Democrats find a defiant voice
Dean's rise to party chair bolsters ties to activist networks on the left.
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Certainly, exit polls showing that values were a top concern for voters who backed Bush have raised some debate within the party. But most Democrats say the solution lies in better anchoring the party's positions and beliefs in the language of values, rather than actually shifting its positions on social issues such as abortion.Skip to next paragraph
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Whether Dean, as the new party chair, will add to or detract from this effort to expand the party's appeal remains to be seen. Certainly, supporters and critics agree, he's likely to inspire Democrats and offer a staunch voice of opposition. Many cite Dean's ability to raise large sums of money over the Internet during his presidential run, and note that he has a clear ability to inspire grass-roots activists.
"We all witnessed this extraordinary revolution on the Internet, which is only going to continue," says Paul Maslin, a Democratic pollster who worked on Dean's campaign. "The fact that [he] can continue to motivate and activate this extraordinary small-giver base is just a fantastic thing for the party."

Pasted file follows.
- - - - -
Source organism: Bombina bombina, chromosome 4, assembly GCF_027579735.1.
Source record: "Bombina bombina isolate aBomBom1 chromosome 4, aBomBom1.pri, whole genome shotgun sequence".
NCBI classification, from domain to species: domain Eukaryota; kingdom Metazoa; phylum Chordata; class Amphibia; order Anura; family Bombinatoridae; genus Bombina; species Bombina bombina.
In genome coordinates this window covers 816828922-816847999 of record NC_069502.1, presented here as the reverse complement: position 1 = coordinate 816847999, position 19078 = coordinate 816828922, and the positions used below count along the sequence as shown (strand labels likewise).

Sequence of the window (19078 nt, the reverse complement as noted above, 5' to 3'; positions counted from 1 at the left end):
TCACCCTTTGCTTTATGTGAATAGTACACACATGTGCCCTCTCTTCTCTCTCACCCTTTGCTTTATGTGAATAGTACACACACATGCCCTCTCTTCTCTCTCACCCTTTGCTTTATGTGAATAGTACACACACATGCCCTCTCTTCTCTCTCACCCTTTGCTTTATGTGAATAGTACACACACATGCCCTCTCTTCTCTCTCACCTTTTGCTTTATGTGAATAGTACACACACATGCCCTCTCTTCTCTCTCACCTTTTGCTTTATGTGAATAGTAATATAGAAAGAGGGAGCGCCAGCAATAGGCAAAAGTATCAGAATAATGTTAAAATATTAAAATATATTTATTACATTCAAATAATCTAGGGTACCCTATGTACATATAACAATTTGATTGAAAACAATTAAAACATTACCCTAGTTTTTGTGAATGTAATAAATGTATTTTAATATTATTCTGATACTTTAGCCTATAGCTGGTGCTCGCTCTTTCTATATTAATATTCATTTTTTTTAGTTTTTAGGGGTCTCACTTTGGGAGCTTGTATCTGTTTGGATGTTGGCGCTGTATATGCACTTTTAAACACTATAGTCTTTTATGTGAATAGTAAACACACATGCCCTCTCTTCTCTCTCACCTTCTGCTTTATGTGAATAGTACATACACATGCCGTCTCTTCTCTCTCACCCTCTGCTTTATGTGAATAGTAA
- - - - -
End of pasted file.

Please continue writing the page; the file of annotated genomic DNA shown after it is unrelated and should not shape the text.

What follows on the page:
But others caution that Dean's success may ultimately depend on how he defines his new role - and whether he puts the emphasis on fundraising and organizing or on becoming a party spokesman.
"If he puts his persona out as the face of the Democratic Party, I think there are going to be some people, particularly in red states, who are going to be uncomfortable with that," says one Democratic strategist.
Dean's star power alone may guarantee more media attention than previous party chairs have garnered, making it unlikely he'd remain a mostly behind-the-scenes player. Supporters say this could work to the party's benefit, bringing more attention to the party and its message. Dean's ability to project authenticity and candor, they say, could also provide the party with a refreshing new image.
But critics worry that a constant media spotlight trained on one of the party's most prominent critics of the Iraq war - and one whose public image, fairly or not, is as a staunch liberal - could reinforce a perception of Democrats as soft on defense. Some also say that Dean represents an elite, secular ethos that could alienate heartland voters and make it difficult for him to help Democratic candidates in certain regions of the country.
Still, most stress that Dean is simply becoming Democratic National Committee chair - a position that is supposed to appeal to activists - and point out that the presidential nominee will ultimately have a far greater say in setting the direction of the party. Indeed, Dean's ability to continue representing a strong face of liberal opposition could allow the eventual nominee - someone like Senator Clinton - to pivot more toward the center, picking deliberate points of disagreement with him.
"The party's going to have about 28 different faces until we have a nominee," says Mr. Maslin. "He'll be just one of many voices, and I think that's fine."